Reflections in a Golden Eye – John Huston (1967)

Reflections in a Golden Eye is a 1967 American drama film directed by John Huston based on the 1941 novel of the same name by Carson McCullers. It deals with elements of repressed sexuality, both homosexual and heterosexual, as well as voyeurism and murder. The film stars Marlon Brando and Elizabeth Taylor. The film was unsuccessful at the box office.The film tells of six central characters, their failures, obsessions and darkest desires. Set at a US Army post in the South in the late 1940s, it features Major Weldon Penderton (Brando) and his wife Leonora (Taylor). Other central characters are Lieutenant Colonel Morris Langdon (Brian Keith) and his depressed wife Alison (Julie Harris), the Langdons’ houseboy Anacleto (Zorro David), and Private Ellgee Williams (Robert Forster). Major Penderton assigns Private Williams to clear some foliage at his private officer’s quarters instead of his usual duty of maintaining the horses and stables. Penderton’s wife, Leonora prepares to go horseback riding with Lt. Col. Langdon. Their affair is revealed, as well as Leonora’s strong bond with her horse Firebird. Williams is shown to be sympathetic to all the horses in the stable. One day while riding, Langdon, Leonora and Penderton see Williams riding nude and bareback on one of the military horses. Penderton is critical of this to Leonora but his secret interest in the free-spirited Williams is clear. Leonora and Penderton have an argument that same night, in which Leonora taunts Penderton and strips naked in front of him. Williams watches them from outside the house, and from then on spies on them. He eventually breaks into the house and watches Leonora sleep at night. (She and Penderton have separate bedrooms.) As he continues this practice, Williams starts to go through Leonora’s belongings, especially her lingerie and perfume. …The film was to have starred Montgomery Clift, but he died on July 23, 1966, of a heart attack before production began. The role subsequently went to Brando, after both Richard Burton and Lee Marvin had turned it down. … The film originally was released in a version in which all scenes were suffused with the color gold, with one object in each scene (such as a rose) normally colored. This was in reference to the houseboy’s drawing of a golden peacock, in whose eye the world is a reflection. As that version puzzled audiences, it was withdrawn and a normally colored version released. …”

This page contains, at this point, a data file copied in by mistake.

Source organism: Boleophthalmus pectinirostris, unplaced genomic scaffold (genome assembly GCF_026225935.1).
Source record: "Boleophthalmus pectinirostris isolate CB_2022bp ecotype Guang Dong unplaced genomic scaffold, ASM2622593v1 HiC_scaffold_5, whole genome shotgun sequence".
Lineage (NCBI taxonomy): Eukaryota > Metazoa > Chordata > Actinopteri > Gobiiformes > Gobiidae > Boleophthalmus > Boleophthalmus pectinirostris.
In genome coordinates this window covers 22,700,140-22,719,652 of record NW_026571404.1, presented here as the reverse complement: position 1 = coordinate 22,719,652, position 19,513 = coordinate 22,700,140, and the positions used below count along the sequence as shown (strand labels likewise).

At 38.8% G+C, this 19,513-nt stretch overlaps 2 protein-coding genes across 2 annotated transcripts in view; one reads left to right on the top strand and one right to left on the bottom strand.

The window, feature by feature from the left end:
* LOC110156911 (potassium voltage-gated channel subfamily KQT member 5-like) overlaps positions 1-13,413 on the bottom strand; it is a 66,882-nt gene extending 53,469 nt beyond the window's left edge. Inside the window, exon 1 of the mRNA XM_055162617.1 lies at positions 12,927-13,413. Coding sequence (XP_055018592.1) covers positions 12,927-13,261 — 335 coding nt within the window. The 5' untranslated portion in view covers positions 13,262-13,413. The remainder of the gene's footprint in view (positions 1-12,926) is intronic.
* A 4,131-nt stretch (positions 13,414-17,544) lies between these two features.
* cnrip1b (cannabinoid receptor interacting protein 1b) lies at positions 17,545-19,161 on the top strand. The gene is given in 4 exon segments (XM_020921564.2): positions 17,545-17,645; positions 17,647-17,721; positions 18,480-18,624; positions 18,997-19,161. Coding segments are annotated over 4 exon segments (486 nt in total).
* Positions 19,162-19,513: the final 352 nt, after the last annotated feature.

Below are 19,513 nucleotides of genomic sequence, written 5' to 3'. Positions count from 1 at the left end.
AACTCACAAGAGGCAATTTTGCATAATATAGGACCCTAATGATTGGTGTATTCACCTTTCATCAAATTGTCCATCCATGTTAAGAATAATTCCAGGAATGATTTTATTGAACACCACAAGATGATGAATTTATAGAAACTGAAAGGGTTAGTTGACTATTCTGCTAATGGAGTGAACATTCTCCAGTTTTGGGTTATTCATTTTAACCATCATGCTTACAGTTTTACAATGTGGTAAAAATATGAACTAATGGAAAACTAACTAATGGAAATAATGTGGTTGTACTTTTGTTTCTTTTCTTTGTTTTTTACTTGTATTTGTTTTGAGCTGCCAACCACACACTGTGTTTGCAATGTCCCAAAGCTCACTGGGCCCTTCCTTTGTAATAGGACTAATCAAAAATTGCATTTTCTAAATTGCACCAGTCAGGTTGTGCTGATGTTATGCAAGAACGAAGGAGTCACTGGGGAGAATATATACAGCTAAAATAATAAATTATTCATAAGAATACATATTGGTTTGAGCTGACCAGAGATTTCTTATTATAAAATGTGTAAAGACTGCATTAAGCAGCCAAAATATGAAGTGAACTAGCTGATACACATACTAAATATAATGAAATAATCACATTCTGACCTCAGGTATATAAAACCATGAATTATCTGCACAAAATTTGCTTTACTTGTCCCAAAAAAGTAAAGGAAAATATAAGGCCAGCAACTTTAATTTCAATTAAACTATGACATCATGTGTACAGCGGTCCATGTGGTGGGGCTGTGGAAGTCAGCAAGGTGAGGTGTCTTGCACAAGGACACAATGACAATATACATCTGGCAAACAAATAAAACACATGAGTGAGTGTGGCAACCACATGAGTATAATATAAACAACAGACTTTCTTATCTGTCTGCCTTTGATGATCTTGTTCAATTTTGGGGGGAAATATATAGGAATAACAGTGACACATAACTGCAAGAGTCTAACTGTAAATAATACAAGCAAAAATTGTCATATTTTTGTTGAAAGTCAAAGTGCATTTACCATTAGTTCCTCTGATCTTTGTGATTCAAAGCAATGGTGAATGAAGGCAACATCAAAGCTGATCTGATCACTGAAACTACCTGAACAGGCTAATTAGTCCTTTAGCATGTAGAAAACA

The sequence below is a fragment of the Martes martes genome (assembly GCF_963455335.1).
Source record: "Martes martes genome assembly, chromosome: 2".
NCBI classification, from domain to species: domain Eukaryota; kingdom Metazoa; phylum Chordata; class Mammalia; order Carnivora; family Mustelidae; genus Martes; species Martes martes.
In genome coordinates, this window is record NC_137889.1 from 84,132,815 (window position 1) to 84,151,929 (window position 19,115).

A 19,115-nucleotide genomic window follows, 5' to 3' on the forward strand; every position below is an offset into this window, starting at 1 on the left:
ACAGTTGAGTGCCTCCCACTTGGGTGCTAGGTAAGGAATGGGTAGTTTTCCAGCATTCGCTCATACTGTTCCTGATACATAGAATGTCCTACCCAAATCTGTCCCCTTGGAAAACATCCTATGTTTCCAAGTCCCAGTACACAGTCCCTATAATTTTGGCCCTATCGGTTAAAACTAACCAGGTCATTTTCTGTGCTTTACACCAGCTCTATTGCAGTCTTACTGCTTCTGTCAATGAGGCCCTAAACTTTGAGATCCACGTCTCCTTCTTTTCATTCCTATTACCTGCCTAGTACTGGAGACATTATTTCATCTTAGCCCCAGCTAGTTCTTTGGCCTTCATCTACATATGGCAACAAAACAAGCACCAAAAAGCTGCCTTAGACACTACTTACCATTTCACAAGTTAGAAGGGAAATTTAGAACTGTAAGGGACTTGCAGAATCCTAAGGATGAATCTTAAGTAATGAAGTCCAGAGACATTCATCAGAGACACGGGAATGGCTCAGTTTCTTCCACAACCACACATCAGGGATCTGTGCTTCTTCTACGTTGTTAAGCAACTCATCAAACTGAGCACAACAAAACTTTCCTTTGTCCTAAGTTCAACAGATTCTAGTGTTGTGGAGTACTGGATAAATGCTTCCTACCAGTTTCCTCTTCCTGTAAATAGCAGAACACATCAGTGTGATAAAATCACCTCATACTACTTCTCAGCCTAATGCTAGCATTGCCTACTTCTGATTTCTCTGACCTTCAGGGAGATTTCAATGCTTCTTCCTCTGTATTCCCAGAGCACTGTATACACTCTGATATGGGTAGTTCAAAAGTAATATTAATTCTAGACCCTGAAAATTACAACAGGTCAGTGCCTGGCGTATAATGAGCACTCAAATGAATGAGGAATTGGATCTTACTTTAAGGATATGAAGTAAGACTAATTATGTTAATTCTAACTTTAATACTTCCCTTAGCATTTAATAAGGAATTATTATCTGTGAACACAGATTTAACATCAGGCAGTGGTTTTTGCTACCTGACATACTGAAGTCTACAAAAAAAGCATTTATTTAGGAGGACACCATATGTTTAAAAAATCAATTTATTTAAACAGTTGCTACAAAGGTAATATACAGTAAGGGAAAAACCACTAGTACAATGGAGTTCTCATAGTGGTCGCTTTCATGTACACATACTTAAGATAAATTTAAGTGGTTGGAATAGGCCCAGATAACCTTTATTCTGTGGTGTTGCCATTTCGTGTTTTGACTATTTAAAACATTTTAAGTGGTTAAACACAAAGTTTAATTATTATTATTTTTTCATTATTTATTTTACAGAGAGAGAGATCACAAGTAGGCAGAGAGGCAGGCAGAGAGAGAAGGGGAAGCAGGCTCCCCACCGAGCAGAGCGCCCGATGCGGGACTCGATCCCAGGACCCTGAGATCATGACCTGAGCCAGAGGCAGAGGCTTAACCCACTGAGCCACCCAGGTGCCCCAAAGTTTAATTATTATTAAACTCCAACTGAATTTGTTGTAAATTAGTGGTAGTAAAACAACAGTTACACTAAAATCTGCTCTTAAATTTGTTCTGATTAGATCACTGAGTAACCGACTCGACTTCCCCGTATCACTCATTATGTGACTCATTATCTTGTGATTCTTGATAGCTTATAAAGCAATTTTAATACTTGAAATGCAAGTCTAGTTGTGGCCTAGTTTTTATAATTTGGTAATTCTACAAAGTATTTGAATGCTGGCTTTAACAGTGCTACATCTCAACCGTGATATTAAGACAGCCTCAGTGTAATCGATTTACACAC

senses of cinema
Reflections in a Golden Eye: a “hothouse tale” of desire and simmering violence (Video)
YouTube: Reflections In A Golden Eye – Elizabeth Taylor, Marlon Brando


About 1960s: Days of Rage

Bill Davis - 1960s: Days of Rage
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